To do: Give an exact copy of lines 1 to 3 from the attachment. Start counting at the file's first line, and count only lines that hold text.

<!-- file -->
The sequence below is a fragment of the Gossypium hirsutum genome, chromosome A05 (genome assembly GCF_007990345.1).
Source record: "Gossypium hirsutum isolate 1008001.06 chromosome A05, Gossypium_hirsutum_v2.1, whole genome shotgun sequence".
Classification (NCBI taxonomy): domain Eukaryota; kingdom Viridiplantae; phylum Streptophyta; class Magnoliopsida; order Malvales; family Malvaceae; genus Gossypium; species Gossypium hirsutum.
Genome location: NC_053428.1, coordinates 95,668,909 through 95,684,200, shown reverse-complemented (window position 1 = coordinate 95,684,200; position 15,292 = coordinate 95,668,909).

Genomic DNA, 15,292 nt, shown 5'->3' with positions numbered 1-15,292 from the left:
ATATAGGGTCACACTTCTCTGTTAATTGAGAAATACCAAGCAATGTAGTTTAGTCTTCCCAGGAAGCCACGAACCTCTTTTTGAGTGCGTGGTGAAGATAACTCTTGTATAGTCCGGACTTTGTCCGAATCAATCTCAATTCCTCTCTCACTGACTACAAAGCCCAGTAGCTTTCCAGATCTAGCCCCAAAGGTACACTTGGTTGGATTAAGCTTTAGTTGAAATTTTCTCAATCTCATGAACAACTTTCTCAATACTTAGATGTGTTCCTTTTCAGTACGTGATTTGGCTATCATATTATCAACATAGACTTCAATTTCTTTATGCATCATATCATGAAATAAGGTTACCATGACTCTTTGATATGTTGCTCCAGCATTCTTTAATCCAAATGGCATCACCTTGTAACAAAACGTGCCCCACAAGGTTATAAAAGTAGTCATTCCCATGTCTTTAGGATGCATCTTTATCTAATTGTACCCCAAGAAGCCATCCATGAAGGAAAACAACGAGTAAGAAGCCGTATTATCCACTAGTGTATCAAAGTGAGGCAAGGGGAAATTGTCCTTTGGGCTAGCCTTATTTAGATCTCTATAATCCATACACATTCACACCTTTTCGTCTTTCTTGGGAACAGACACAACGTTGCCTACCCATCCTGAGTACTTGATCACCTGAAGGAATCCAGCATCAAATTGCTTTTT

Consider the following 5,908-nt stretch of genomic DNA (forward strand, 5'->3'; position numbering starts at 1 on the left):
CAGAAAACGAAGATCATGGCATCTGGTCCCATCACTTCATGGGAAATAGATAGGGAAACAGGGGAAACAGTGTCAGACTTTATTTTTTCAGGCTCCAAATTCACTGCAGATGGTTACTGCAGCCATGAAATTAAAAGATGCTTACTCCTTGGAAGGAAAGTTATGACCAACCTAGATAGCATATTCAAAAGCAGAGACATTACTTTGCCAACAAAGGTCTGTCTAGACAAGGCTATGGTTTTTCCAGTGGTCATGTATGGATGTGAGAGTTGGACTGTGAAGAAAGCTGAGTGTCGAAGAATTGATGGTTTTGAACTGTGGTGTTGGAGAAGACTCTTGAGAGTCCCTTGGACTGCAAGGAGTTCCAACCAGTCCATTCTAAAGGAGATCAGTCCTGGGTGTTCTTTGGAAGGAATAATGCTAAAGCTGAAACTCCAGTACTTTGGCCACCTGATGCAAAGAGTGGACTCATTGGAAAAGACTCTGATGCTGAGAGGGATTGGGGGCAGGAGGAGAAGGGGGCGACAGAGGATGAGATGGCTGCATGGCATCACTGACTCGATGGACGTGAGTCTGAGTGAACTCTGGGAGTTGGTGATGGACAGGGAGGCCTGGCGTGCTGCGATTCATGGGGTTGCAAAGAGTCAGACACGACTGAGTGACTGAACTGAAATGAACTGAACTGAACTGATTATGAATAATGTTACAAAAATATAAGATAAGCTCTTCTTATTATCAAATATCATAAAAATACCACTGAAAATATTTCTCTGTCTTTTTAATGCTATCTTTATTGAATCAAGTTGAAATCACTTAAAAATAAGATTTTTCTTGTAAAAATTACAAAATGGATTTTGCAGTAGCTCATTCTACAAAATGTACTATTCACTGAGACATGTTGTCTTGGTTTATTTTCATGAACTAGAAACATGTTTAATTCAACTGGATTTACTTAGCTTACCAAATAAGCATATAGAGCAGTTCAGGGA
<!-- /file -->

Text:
The sequence below is a fragment of the Gossypium hirsutum genome, chromosome A05 (genome assembly GCF_007990345.1).
Source record: "Gossypium hirsutum isolate 1008001.06 chromosome A05, Gossypium_hirsutum_v2.1, whole genome shotgun sequence".
Classification (NCBI taxonomy): domain Eukaryota; kingdom Viridiplantae; phylum Streptophyta; class Magnoliopsida; order Malvales; family Malvaceae; genus Gossypium; species Gossypium hirsutum.